Okay, it's rubbish. But it's kind of fun. It's the other Oliver Reed snake movie, in which people capture a giant snake monster and then act all surprised when it gets loose and starts biting people; Reed has some kind of telepathic link to the snake. This was released on precert on the VTC label (as was Superstition, and as were many other grisly genre titles from the era, from Zombie Holocaust through Possession and Nightmare City). Frankly I'll take this kind of snake mahyem over the dodgy CG snake effects of Anaconda 3 or Mega Snake any day.


During the late 80s, while the BBFC were hacking videos to pieces left and right, frequently for no overwhelmingly good reason, the cheapie Colourbox label sprung up offering all kinds of genre product. Much of it was worthless, such as Don't Panic or Hollywood Chainsaw Hookers (the latter would have been more or less okay if the BBFC had had anything resembling a sense of humour at the time) but occasionally a minor gem appeared like Brett Leonard's The Dead Pit. Plenty of gore, zombies and weird coloured lighting, and the BBFC actually let it go through despite being insanely strict with far less gory films. And look at the high-profile twaddle Brett Leonard went on to (Virtuosity, The Lawnmower Man)!


I was actually reminded of this a few days ago because of the untimely death of Simon MacCorkindale; he was married to Susan George, star of this this creepy little horror which has fallen though the cracks: a young married couple move to Japan, but to a house that's haunted by ghosts from the samurai era. There's a genuinely effective scene in which they're surrounded and attacked by large crabs. I used to have the old Warner VHS issue but gave it away for some unaccountable reason. Dumb move.


Again, there's no British DVD issue. Why not? It's not a masterpiece or any kind of classic, but chuck a rock anywhere in Blockbusters and it'll bounce off at least forty massively less interesting titles before it hits the ground. This got included in a festival lineup in Manchester after another film fell through - I don't recall what it was but this made up for it. It's a frankly nonsensical voodoo and witchcraft movie with family curses and several nicely nasty death scenes; the extended climax is exciting and the whole thing is genuinely good grisly fun.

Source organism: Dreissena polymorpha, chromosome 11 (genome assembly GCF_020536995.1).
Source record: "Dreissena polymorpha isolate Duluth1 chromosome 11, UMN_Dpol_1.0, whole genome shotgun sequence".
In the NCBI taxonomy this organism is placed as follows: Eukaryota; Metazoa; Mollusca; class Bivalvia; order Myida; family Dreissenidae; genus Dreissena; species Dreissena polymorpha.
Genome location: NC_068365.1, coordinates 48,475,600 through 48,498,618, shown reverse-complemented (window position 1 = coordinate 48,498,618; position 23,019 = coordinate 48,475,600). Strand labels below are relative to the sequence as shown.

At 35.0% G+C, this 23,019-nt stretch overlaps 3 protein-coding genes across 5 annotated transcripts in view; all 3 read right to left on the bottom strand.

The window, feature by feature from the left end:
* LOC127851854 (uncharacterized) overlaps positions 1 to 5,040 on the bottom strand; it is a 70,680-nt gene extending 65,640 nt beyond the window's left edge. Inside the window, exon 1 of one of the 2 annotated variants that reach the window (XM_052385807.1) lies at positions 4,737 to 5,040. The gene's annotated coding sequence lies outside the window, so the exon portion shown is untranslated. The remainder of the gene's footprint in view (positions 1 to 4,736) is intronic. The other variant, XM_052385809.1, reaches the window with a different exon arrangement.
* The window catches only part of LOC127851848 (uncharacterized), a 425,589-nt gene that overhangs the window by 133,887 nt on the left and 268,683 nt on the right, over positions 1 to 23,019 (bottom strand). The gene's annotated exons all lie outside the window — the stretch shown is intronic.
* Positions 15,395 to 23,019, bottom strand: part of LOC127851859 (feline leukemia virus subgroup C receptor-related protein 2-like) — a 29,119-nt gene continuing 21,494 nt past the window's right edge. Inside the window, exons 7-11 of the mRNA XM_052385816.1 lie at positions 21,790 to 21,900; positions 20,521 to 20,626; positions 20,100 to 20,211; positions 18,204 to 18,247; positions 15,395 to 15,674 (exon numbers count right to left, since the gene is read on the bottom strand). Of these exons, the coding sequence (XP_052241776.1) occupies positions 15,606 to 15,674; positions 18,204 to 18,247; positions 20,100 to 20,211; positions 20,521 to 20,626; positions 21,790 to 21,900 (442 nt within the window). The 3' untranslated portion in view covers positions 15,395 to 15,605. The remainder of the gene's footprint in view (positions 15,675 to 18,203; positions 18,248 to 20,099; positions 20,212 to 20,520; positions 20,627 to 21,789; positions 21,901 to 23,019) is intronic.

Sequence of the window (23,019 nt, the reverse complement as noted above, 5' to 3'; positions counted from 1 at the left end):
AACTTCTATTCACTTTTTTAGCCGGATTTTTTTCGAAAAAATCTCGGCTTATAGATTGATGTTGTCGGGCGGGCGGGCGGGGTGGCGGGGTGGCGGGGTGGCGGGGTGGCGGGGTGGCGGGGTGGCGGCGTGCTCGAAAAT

Wednesday, 27 October 2010



The movie is many things. Beyond being a thuddingly hollow, clangingly empty comic strip-inspired action spectacular that passes 111 minutes fairly efficiently, it's also a film that boasts a genuinely terrific cast - Bruce Willis, Helen Mirren, Brian Cox, Richard Dreyfuss, John Malkovich, Morgan Freeman, Ernest Borgnine. That's not just impressive in terms of sheer star power but it's impressive in terms of their age: Borgnine is 93 years old, most of the topline stars are in their fifties and sixties, and even Willis' love interest, Mary-Louise Parker, is 46! It's a film that has absolutely no teen appeal as far as who's actually on screen is concerned, yet its 12A family-friendly rating and its slam-bang hyper-action might suggest it's not aimed at an older, more mature audience.

The no-think plot of Red has newly retired CIA black-ops agent Bruce Willis (ironically enough, at 55, not really old enough to retire) forced back into action when an assassination squad tries to kill him. Pausing only to scoop us a pensions clerk (Mary-Louise Parker) with whom he'd been flirting by telephone, Willis rounds up his old spy colleagues Mirren, Freeman and Malkovich in an attempt to find out who wants him, and several others, dead, and why. Might it have something to do with a coverup of a top-secret operation in Willis' agency past? Somewhat inevitably the narrative involves running shootouts and respected actors emptying firearms at one another.

But while, despite the amount of ammunition and explosives set off, it's generally bloodless and inoffensive, I'm minded to take issue with the 12A that the BBFC have given it, for "frequent moderate action violence and one use of strong language". There's been some recent questioning of whether, given the amount of quite painful-looking "moderate action violence" you can get away with at 12A, they should be allowed a few more F-words. I disagree: they should leave the language barrier where it is and raise the bar for the thicko action material. We don't want kids hearing obscenities and profanties, but it seems okay that we show them crunching violence and gunplay without any of the consequences - the blood, the ripped flesh, the screaming and suffering. Honestly, I really do think this should be 15 material.